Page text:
Is your tax code setting you up for an unexpected tax liability?
You are PAYE and all your taxes are being paid at source, right? I deal with clients all the time that end up with an unexpected tax liability when I complete their tax returns because they are on the wrong tax code. Tax codes are issued by HMRC based on information that they hold on record for you. Don’t be afraid to query them, they are not always correct!!!
SO, WHAT SHOULD YOUR TAX CODE BE?
Each year most individuals are entitled to a personal allowance. For the 2019/2020 tax year that is £12,500, which converts into a tax code of 1250L. If you are on this code HMRC assumed you have PAYE income only.
Reduced L Code
Many employees receive benefits from their companies that are not taken to account through the payroll. Instead the company will provide a P11d at the year end, with this information on. These forms are used for private medical costs, company cars, etc. If you have benefits outside of the payroll then your tax code should be amended to take these in to account. For example, if you had taxable benefits of £2,000, this would leave you a personal allowance of £10,500, a tax code of 1050L.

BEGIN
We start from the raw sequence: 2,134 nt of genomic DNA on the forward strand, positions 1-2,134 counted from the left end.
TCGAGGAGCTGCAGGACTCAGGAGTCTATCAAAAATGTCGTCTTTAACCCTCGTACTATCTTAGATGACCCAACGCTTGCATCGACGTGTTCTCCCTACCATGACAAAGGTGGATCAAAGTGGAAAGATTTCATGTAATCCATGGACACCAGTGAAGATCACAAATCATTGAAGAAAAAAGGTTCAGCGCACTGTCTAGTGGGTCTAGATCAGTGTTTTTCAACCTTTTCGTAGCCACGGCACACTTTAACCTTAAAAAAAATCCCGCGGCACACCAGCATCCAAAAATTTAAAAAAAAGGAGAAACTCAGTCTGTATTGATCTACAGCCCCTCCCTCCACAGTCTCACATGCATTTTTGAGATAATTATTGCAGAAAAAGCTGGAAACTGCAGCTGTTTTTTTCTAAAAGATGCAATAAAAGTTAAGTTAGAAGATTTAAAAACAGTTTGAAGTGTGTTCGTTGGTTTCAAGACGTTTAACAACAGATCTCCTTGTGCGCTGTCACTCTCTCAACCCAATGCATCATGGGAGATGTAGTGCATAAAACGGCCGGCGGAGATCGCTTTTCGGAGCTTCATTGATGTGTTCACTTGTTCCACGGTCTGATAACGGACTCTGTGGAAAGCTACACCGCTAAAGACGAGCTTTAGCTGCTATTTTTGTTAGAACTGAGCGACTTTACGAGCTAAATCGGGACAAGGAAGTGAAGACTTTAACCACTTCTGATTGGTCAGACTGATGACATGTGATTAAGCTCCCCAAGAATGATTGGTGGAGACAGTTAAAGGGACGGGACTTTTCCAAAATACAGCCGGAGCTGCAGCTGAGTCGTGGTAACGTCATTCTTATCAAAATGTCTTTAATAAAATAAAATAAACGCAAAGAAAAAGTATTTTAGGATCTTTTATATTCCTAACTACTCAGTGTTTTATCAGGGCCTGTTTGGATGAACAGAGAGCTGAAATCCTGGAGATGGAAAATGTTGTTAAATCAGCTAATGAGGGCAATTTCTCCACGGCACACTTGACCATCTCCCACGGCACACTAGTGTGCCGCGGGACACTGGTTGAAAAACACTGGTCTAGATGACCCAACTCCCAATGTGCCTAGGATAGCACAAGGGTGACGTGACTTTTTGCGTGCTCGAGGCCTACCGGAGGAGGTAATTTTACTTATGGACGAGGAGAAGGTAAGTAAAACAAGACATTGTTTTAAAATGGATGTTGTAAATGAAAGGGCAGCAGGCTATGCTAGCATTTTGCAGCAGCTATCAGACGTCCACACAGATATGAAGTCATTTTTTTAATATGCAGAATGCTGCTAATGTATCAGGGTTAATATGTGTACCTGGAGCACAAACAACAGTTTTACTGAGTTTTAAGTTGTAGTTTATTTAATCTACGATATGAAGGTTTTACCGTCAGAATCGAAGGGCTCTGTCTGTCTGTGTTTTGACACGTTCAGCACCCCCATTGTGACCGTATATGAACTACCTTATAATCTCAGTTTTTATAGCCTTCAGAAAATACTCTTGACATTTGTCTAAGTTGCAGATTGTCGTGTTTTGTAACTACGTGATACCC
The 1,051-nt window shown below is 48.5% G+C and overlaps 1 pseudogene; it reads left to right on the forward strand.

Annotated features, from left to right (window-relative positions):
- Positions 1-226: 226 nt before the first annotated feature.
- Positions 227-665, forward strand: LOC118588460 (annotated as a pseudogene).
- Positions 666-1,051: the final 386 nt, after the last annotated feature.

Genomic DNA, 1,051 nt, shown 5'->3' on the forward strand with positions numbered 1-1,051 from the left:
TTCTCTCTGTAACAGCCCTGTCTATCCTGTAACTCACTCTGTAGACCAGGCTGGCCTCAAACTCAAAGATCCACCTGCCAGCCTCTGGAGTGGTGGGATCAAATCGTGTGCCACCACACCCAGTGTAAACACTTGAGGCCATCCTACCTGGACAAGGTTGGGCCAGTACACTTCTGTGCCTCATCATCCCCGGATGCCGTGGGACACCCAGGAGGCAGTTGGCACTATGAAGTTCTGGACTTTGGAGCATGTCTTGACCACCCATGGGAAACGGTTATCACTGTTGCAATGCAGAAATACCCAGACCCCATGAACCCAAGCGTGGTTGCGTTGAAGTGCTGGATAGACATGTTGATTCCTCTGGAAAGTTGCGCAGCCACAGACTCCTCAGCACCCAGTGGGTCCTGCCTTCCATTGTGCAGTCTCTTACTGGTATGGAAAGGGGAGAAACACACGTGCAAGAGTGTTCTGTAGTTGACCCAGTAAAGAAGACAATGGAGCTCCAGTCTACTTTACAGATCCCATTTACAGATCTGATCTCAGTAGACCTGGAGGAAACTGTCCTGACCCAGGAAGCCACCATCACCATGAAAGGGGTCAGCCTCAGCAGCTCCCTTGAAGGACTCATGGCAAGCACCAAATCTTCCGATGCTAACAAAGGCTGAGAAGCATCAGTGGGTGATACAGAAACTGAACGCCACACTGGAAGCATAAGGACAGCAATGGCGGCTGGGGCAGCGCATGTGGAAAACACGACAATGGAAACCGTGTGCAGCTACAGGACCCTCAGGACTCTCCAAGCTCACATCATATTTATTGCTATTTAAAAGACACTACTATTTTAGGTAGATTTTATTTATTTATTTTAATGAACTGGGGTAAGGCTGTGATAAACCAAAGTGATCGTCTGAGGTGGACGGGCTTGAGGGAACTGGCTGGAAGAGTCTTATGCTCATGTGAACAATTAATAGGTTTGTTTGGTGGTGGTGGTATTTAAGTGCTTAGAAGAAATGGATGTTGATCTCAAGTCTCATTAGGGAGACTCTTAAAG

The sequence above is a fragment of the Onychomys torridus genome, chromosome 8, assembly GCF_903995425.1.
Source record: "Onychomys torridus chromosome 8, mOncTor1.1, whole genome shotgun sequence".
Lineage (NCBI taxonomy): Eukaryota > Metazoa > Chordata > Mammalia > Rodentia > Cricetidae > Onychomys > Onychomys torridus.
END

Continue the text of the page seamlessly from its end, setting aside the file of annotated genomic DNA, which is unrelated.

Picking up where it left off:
An 0T is used for individuals who are not entitled to a personal allowance. If your income exceeds £100,000 you lose £1 of personal allowance for every £2 that you earn, so by the time you earn over £123,700 you will no longer receive a personal allowance.
If you have a company car, along with other benefits, you may find that your benefits exceed the personal allowance. In this case, you would have a code starting with a K. This means no personal allowance, and you owe a little more too.
EXPATS WATCH OUT !!!
If you are claiming the remittance basis, you will lose your personal allowance. This can come as a nasty shock at tax return time !
I think my tax code is wrong, what should I do?
If you think your tax code is wrong, don’t wait until the end of the year to find out, call HMRC on 0161 931 9070 (0300 200 3310), explain your circumstances and ask them to issue an amended tax code. If an amended return is issued, HMRC will send a copy to you and a copy to your employer. Your employer cannot update the code until they receive their copy. Find out more information via the gov UK website here.
For more tax advice, find more of our blogs here.